|Games for Change @G4C|
Summer - the time of year where I always try to cram six months worth of stuff into three. There’s something about it, maybe it’s the longer days due to the summer solstice, or maybe it’s my way of making up for all of those lazy summers I had when I was a kid sleeping until noon. Whatever the case, in the summer of 2015, I decided to begin my journey as a graduate student at CU Denver in an intensive eight week course, INTE 5340 Digital Storytelling, that changed the way I think about education and the potential of social learning.
My first term as a graduate student in Information and Learning Technologies & Adult Learning, I knew very little about social media platforms and pedagogy of social learning. I had been lurking on Facebook for about a year, my Google + profile was full of cobwebs, and I just started to learn how to use Twitter. As a fledgling Twitter newb, I decided to jump into a Twitter chat to begin to spread my wings. My first tweet chat was with #EdGameChat with the focus of digital games in the classroom and Greg Toppo to promote his book The Game Believes In You: How Digital Play Can Make Our Kids Smarter. I have strong interest in “gamification” and educational games as I have a background in game development. As the Twitter discussion began, it was a little overwhelming. The questions were asked by the discussion moderator and then all the answers would fly by before I could even finish reading the question. I kept having to scroll up and down in the browser to look at the participators responses and engage based on that. I think I managed to come up with a couple of good replies by the time the rest of the discussion was three questions ahead of me.
I stumbled through my first Tweet chat, I gained several new followers and several others followed me. Some of the people I followed were key figures in games ed. By following them I feel as though I am “in the know” when it comes to things regarding games in education. All I need to do is open up the Twitter app on my mobile device and read through the daily Tweets. If I choose to, I can engage in chat with others in #EdGameChat to promote collaboration and social learning. This includes authors of pedagogical texts and professors at renowned universities. To me, this is the most powerful, motivating, and enlightening learning experience I have ever engaged.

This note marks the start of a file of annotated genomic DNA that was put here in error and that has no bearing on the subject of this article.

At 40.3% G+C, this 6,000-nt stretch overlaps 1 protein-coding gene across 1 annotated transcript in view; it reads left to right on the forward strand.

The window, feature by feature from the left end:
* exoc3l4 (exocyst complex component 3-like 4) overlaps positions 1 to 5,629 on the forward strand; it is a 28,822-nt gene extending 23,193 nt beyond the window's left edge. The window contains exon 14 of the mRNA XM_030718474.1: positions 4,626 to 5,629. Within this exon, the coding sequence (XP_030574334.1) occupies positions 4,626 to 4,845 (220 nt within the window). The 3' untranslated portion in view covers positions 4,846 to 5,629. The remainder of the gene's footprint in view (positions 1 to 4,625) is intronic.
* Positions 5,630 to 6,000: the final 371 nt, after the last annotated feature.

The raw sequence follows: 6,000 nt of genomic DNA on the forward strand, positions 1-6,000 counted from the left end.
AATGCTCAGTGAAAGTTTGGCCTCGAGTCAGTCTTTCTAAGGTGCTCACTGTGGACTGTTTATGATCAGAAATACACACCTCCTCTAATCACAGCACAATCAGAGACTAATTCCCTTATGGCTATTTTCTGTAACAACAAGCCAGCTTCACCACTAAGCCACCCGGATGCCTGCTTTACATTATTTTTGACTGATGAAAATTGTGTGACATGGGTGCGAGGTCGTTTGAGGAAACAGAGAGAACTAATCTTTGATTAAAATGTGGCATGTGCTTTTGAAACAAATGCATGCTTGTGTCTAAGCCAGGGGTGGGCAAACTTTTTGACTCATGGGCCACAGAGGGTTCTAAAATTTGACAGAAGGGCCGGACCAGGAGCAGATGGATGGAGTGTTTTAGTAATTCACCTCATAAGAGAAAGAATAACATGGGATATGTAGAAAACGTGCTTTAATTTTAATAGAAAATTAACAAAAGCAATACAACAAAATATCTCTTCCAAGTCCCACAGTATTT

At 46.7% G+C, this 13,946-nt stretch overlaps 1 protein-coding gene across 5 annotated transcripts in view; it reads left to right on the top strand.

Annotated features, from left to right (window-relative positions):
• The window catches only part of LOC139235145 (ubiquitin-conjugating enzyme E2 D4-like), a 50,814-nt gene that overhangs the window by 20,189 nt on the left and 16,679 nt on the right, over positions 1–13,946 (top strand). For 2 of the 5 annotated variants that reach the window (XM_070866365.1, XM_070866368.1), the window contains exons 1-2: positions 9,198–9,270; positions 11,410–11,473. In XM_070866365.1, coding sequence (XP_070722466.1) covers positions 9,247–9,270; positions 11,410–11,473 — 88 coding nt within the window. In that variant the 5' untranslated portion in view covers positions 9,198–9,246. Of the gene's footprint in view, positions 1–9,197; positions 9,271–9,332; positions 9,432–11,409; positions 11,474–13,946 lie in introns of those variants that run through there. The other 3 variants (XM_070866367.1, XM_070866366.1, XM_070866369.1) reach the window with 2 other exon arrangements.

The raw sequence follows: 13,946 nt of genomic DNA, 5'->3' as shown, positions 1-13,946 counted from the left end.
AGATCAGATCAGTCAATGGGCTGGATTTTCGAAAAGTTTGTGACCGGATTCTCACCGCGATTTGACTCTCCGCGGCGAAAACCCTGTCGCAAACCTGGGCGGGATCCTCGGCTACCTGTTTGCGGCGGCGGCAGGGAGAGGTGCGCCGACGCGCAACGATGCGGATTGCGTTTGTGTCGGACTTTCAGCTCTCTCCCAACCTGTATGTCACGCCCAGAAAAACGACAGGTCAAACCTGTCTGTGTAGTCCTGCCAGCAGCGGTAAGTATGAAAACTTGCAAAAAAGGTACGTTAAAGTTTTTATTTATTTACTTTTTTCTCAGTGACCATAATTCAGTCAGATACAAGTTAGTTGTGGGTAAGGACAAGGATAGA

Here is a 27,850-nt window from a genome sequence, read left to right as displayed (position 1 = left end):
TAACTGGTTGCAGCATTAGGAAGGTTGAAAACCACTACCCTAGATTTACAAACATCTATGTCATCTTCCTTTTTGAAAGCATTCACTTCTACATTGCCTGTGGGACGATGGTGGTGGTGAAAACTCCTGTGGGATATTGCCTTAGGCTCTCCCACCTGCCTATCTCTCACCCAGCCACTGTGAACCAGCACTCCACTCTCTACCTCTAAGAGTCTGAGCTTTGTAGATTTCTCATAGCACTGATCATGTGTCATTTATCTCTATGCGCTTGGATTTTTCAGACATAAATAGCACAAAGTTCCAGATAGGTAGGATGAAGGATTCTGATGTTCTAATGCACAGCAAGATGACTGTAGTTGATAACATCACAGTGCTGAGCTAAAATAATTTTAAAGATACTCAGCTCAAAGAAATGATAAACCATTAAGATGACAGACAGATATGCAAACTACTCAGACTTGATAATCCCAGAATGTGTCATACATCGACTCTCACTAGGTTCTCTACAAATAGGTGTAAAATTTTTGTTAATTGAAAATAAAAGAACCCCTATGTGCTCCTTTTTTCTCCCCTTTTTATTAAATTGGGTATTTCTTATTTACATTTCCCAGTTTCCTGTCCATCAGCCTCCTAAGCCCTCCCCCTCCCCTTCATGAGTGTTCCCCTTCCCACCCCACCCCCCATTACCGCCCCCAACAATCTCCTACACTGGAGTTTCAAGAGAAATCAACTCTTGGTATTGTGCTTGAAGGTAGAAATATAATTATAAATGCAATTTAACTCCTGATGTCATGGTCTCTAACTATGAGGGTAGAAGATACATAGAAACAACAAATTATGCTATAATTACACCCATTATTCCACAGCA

Throughout the remainder of the summer semester, I was able to engage with several others in the affinity group ds106, which served as the primary home for the digital storytelling course. I was also able to engage with all of my classmates in many meaningful ways on Twitter and follow their educational journeys over the course of eight weeks. In fact, I continue to engage with my colleagues at UC Denver through Twitter. I can follow what they are doing in other classes, and coordinate with them to take classes together in the future, or see what they are up to in their professional work. In essence, through the use of simple 140 character communiques and links, I have established some basic networks and relationships to promote social learning beyond the confines of a school, a classroom, and the LMS.
The ease of access and simplicity of the platform makes Twitter easy to engage throughout the day - waiting in line, uploading or downloading files, in between meetings, etc. This leads to routine behaviors and ways of being that enable life long learning that is current, relevant, and ever-changing based on trends and shared knowledge. Although I think there are many great platforms for social learning, Twitter, in particular, has made me a believer in the power of social learning and behaviors that lead to rich online experiences. It has changed my life.